# What are element with finite order at $\mathbb{C}^*/U$?

I need to find the elements with finite order at the group - $\mathbb{C}^*/U$.
$U$ - is the Circle Uint.
$\mathbb{C}^*$ - is $(\mathbb{C}/0,\cdot)$.

I need to write also the proof, and I'll be glad to get help with this...
I think that only $|z|=1,z\in\mathbb{C}$ is finite, I'm right?

I'm little bit confuse so I'd like to get help with the explanation about the finite order elements and the proof.

Thank you!

• You need to restrict even more, since you need to find $m \in \mathbb N$ such that $$z^m = z$$ Or did I oversee something? Dec 19, 2013 at 10:03
• @AlexR Everything in the unit circle has the same equivalence class. Dec 19, 2013 at 10:07
• Since the quotient map is a homomorphism of groups, it is useful to know (prove) that elements of finite order are sent by a homomorphism of groups to elements of finite order. Dec 19, 2013 at 10:18
• Someone can write how to write the proof? I'm confuse...
– CS1
Dec 19, 2013 at 10:19

Every non-zero complex number $z\in\Bbb C^\times$ can be uniquely written as $$z=re^{2\pi it}$$ where $r$ is a positive real number. Moreover $zz^\prime=(rr^\prime)e^{2\pi i(t+t^\prime)}$ so that the (norm) map $$\Bbb C^\times\longrightarrow\Bbb R^{>0},\qquad z\mapsto r$$ is a surjective homomorphism with kernel $U$. Therefore $$\frac{\Bbb C^\times}{U}\simeq\Bbb R^{>0}.$$ So the question is: what are the torsion elements (i.e. the finite order elements) in the multiplicative group $\Bbb R^{>0}$?

• I don't understand, why $z\mapsto r$? And how do you found an finite order elements?? Thank you!
– CS1
Dec 19, 2013 at 11:18
• @YoavFridman : $r$ is uniquely determined by $z$ (in fact $r=\mid z\mid^{1/2}$) so it makes perfectly sense to define a function that associates $r$ to $z$. Dec 19, 2013 at 11:22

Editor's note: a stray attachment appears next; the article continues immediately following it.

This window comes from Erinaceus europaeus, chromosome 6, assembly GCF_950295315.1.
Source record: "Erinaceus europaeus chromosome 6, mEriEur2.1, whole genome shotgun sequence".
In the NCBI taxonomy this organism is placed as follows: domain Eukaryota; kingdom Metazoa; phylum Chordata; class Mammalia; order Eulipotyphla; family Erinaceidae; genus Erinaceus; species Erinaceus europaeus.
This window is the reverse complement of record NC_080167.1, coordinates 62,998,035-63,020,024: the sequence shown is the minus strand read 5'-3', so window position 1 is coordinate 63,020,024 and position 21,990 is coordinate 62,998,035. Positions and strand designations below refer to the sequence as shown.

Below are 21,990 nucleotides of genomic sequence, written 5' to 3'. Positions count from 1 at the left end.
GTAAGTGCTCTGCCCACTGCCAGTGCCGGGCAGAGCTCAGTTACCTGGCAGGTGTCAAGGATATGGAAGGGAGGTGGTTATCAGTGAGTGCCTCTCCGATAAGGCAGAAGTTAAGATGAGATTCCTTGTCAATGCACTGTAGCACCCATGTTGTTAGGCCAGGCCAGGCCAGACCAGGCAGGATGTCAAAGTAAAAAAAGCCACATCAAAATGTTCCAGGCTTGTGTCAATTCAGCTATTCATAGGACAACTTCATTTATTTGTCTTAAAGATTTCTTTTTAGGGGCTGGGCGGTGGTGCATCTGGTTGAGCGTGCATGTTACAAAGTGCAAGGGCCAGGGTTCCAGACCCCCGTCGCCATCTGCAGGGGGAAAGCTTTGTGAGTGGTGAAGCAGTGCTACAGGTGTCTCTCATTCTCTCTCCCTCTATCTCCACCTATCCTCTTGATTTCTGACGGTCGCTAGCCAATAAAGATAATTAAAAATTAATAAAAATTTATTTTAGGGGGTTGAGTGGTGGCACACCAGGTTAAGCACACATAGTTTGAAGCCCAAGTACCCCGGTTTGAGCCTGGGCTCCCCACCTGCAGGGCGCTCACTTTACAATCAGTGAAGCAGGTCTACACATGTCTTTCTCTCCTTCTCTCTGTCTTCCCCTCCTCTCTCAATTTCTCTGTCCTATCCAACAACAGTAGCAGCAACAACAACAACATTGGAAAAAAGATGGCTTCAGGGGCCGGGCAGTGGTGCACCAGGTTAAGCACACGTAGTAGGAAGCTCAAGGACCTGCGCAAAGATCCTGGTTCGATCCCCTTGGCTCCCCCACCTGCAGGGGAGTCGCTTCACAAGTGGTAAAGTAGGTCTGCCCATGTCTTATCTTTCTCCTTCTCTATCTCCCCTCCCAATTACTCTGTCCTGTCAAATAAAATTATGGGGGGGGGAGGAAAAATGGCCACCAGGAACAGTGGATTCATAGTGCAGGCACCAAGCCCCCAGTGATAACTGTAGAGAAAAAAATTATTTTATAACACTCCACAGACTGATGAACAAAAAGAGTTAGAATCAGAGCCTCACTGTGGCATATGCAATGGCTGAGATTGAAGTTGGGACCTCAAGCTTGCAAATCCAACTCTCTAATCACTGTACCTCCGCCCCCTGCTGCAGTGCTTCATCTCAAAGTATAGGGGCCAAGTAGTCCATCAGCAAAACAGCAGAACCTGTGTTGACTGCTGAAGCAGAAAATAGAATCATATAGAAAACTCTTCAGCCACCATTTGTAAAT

• @YoavFridman: About the last question, which positive real numbers $r$ satisfy equations of the form $r^n=1$ for integer $n$? Dec 19, 2013 at 11:24
• @YoavFridman: If you are looking for elements of finite order, $n>0$ is to be thought fixed. What are then the $r$ such that $r^n=1$? Also $z$returns $r$, $z^\prime$ returns $r^\prime$ and $zz^\prime$ returns $rr^\prime$; this is to show that the map is a homomorphism and to apply all the theory pertaining to homomorphisms. Dec 19, 2013 at 13:17
• @YoavFridman: I don't understand what kind of example you need. Are you not familiar with complex numbers, or what? Dec 19, 2013 at 13:33

We now that every nonzero complex number $z$ can be uniquely expressed as $z=r\omega$, where $r=|z|>0$ and $\omega$ belongs to the unit circle. If $z_1=r_1\omega_1$ and $z_2=r_1\omega_2$, then $|z_1z_2|=r_1r_2$ and $\omega_1\omega_2$ belong to the unit circle.

This allows us to write the multiplicative group $\mathbb C^*$ as a product of two multiplicative groups $\mathbb R^+$ and $U$, the unit circle, i.e., $$(r,\omega)\cdot (r',\omega')=(rr',\omega\omega').$$

As $\mathbb C^*=\mathbb R^+\times U$, then $$\mathbb C^*/U=\frac{\{r\omega:r\in\mathbb R^+\,\&\,\omega\in U\}}{ \{ r\omega_1=r\omega_2:\text{for all r,\omega_1,\omega_2} \} }\cong \mathbb R^+.$$